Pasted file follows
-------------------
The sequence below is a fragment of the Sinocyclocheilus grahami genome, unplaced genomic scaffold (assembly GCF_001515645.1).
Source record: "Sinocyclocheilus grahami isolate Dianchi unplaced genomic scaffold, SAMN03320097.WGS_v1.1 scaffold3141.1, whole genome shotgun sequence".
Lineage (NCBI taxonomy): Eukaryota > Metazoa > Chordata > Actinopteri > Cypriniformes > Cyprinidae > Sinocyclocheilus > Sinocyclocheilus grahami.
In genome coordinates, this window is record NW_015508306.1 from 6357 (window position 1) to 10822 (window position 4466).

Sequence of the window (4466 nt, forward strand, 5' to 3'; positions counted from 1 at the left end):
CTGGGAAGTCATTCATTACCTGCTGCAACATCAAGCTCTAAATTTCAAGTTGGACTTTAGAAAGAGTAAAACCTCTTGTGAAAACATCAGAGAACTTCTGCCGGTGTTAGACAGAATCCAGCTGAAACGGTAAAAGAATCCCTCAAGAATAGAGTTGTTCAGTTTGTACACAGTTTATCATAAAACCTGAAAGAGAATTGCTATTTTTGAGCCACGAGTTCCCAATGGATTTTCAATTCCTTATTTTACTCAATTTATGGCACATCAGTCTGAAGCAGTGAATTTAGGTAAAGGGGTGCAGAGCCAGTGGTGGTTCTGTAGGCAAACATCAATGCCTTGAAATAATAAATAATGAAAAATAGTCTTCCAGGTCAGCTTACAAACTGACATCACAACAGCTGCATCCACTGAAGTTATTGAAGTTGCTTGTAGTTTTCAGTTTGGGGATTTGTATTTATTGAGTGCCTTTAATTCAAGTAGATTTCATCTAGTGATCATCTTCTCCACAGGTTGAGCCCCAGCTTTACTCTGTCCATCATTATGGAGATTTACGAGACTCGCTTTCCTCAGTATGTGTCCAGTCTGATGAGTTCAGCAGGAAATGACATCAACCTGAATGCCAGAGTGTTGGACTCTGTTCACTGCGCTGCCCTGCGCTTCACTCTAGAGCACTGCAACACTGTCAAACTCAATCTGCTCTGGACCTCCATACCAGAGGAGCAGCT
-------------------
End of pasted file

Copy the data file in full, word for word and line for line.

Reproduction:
The sequence below is a fragment of the Sinocyclocheilus grahami genome, unplaced genomic scaffold (assembly GCF_001515645.1).
Source record: "Sinocyclocheilus grahami isolate Dianchi unplaced genomic scaffold, SAMN03320097.WGS_v1.1 scaffold3141.1, whole genome shotgun sequence".
Lineage (NCBI taxonomy): Eukaryota > Metazoa > Chordata > Actinopteri > Cypriniformes > Cyprinidae > Sinocyclocheilus > Sinocyclocheilus grahami.
In genome coordinates, this window is record NW_015508306.1 from 6357 (window position 1) to 10822 (window position 4466).

Sequence of the window (4466 nt, forward strand, 5' to 3'; positions counted from 1 at the left end):
CTGGGAAGTCATTCATTACCTGCTGCAACATCAAGCTCTAAATTTCAAGTTGGACTTTAGAAAGAGTAAAACCTCTTGTGAAAACATCAGAGAACTTCTGCCGGTGTTAGACAGAATCCAGCTGAAACGGTAAAAGAATCCCTCAAGAATAGAGTTGTTCAGTTTGTACACAGTTTATCATAAAACCTGAAAGAGAATTGCTATTTTTGAGCCACGAGTTCCCAATGGATTTTCAATTCCTTATTTTACTCAATTTATGGCACATCAGTCTGAAGCAGTGAATTTAGGTAAAGGGGTGCAGAGCCAGTGGTGGTTCTGTAGGCAAACATCAATGCCTTGAAATAATAAATAATGAAAAATAGTCTTCCAGGTCAGCTTACAAACTGACATCACAACAGCTGCATCCACTGAAGTTATTGAAGTTGCTTGTAGTTTTCAGTTTGGGGATTTGTATTTATTGAGTGCCTTTAATTCAAGTAGATTTCATCTAGTGATCATCTTCTCCACAGGTTGAGCCCCAGCTTTACTCTGTCCATCATTATGGAGATTTACGAGACTCGCTTTCCTCAGTATGTGTCCAGTCTGATGAGTTCAGCAGGAAATGACATCAACCTGAATGCCAGAGTGTTGGACTCTGTTCACTGCGCTGCCCTGCGCTTCACTCTAGAGCACTGCAACACTGTCAAACTCAATCTGCTCTGGACCTCCATACCAGAGGAGCAGCT